4 – What advice do you have for Diggers just starting out? What do you view as compelling content, and where do you think people should go to be on the lookout for good content?
If you’re starting out, don’t dive into the submissions straight away. Seriously. Take the time to just lurk, Digg, read, and even comment. Get a feel for the place first. That’s usually a good method of learning what kind of material has the tendency to become popular. Also, if you only just registered recently; don’t set yourself an unrealistic goal like becoming the number one Digger.
Getting to the top takes time and patience. A LOT of time and patience. When looking for content to post to Digg; I found that the best place is usually with what you are already doing online. In other words, take a look at your regular surfing patterns. Are there any good sites you’re visiting that you don’t often see on Digg? Submit the content from them – others may enjoy it.
One example I can give you is the heavy metal site Blabbermouth.net. When I started submitting content to Digg, I NEVER saw that site there. So I started posting content there. I was surprised to find out how many Digg geeks were also metalheads such as myself. Also, get into RSS feeds, and check out what other social news / social bookmarking sites are making popular. There’s a good chance that if it’s popular at Reddit or del.icio.us or StumbleUpon, then there’s a good chance it might become popular at Digg too.
A handy resource for that is popurls.com. Also, don’t just submit any old thing just for the sake of submitting something. Submit something that grabs your attention. If it grabs your attention, then it’s possible it’ll grab the attention of others too.
On a side note, if anyone is just starting out on Digg and is curious as to how to get on Digg’s front page, you might find this article I wrote about it of some help.
5 – I can’t imagine that you would want to be done using social media just because of what happened with Digg. There has been lots of activity on Digg surrounding your ban, and many are wanting you back. What communities do you think you will explore?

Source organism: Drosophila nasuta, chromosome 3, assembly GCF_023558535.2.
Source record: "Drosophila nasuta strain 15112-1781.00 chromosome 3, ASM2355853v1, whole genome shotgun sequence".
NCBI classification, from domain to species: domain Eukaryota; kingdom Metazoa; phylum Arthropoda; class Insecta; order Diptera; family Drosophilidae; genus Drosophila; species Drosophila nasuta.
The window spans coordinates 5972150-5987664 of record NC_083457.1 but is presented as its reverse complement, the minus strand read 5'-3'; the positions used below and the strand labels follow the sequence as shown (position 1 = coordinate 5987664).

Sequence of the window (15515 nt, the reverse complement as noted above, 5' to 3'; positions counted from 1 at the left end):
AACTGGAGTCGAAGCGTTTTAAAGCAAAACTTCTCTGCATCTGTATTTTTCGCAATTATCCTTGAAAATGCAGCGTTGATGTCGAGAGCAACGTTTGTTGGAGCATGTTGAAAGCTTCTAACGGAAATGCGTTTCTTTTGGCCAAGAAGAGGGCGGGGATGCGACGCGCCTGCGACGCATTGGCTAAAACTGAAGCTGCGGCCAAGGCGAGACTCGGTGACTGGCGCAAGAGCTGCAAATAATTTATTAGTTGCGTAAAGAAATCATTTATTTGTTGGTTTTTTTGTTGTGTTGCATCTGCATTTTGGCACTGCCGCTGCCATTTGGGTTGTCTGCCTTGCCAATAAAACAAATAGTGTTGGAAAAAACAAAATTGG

I’ve always bounced around different social sites, be it social networking (MySpace/Facebook) or social news/bookmarking (Reddit, etc). At the moment I’ve crashed the party over at Mixx.com. It’s similar to Digg, but it’s new, fresh and just starting out. And since starting out over at Mixx, I’ve been posting quite a lot. I’m hoping the community grows over there because it has a lot of potential.
On a related note, I’d like to thank those who’ve been sticking up for me with the whole “permanent ban” issue. Your support is very much appreciated.
6 – Have you closed the book in your mind about Digg? Or would you get right back into it given the opportunity?
If my account is ever reinstated, or if I’m ever allowed to re-register (they permanently banned via IP also, so I haven’t bothered even trying to set up a new account), I would probably submit content to Digg still. But I’m very comfortable with Mixx at the moment, and would love to be more proactive in that community to help it grow.
7 – Any closing comments?
I’d like to say cheers and thanks to all my friends and fans I networked with over at Digg. It was awesome, and the interaction made it all worthwhile. Also, take heed to what you are posting on Digg. Just because it hits the front page on other sites, doesn’t mean that it will fly at Digg – the admins have itchy trigger fingers…. but if you do fall into the ban clan like myself, come on over and help me shake up Mixx.com a little bit.
Update: looks like support for Greg has really been taking off – check out this parody video of Chris Crocke’s leave Brittney alone: